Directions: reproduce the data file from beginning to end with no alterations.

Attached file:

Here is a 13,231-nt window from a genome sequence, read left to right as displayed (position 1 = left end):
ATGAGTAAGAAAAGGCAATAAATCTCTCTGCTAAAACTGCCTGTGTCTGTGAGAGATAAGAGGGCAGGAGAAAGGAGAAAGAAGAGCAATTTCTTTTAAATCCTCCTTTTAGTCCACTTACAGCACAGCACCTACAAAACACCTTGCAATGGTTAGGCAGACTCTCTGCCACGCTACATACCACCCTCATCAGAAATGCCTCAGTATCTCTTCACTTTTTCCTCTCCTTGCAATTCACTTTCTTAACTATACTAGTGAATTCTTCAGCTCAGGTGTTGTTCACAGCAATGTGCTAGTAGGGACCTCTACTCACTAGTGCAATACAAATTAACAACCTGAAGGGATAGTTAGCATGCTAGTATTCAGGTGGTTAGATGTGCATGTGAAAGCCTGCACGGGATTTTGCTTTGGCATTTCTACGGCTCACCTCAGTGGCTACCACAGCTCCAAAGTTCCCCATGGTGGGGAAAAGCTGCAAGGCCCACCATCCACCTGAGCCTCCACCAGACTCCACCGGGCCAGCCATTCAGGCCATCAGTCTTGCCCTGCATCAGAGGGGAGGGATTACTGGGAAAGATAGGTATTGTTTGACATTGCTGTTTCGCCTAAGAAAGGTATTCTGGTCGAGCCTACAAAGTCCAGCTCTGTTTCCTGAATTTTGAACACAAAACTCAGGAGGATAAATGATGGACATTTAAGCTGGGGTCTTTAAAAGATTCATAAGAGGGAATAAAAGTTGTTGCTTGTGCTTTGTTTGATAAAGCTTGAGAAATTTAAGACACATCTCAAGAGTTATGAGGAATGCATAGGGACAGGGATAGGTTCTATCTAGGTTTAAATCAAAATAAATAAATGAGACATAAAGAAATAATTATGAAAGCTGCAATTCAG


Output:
Here is a 13,231-nt window from a genome sequence, read left to right as displayed (position 1 = left end):
ATGAGTAAGAAAAGGCAATAAATCTCTCTGCTAAAACTGCCTGTGTCTGTGAGAGATAAGAGGGCAGGAGAAAGGAGAAAGAAGAGCAATTTCTTTTAAATCCTCCTTTTAGTCCACTTACAGCACAGCACCTACAAAACACCTTGCAATGGTTAGGCAGACTCTCTGCCACGCTACATACCACCCTCATCAGAAATGCCTCAGTATCTCTTCACTTTTTCCTCTCCTTGCAATTCACTTTCTTAACTATACTAGTGAATTCTTCAGCTCAGGTGTTGTTCACAGCAATGTGCTAGTAGGGACCTCTACTCACTAGTGCAATACAAATTAACAACCTGAAGGGATAGTTAGCATGCTAGTATTCAGGTGGTTAGATGTGCATGTGAAAGCCTGCACGGGATTTTGCTTTGGCATTTCTACGGCTCACCTCAGTGGCTACCACAGCTCCAAAGTTCCCCATGGTGGGGAAAAGCTGCAAGGCCCACCATCCACCTGAGCCTCCACCAGACTCCACCGGGCCAGCCATTCAGGCCATCAGTCTTGCCCTGCATCAGAGGGGAGGGATTACTGGGAAAGATAGGTATTGTTTGACATTGCTGTTTCGCCTAAGAAAGGTATTCTGGTCGAGCCTACAAAGTCCAGCTCTGTTTCCTGAATTTTGAACACAAAACTCAGGAGGATAAATGATGGACATTTAAGCTGGGGTCTTTAAAAGATTCATAAGAGGGAATAAAAGTTGTTGCTTGTGCTTTGTTTGATAAAGCTTGAGAAATTTAAGACACATCTCAAGAGTTATGAGGAATGCATAGGGACAGGGATAGGTTCTATCTAGGTTTAAATCAAAATAAATAAATGAGACATAAAGAAATAATTATGAAAGCTGCAATTCAG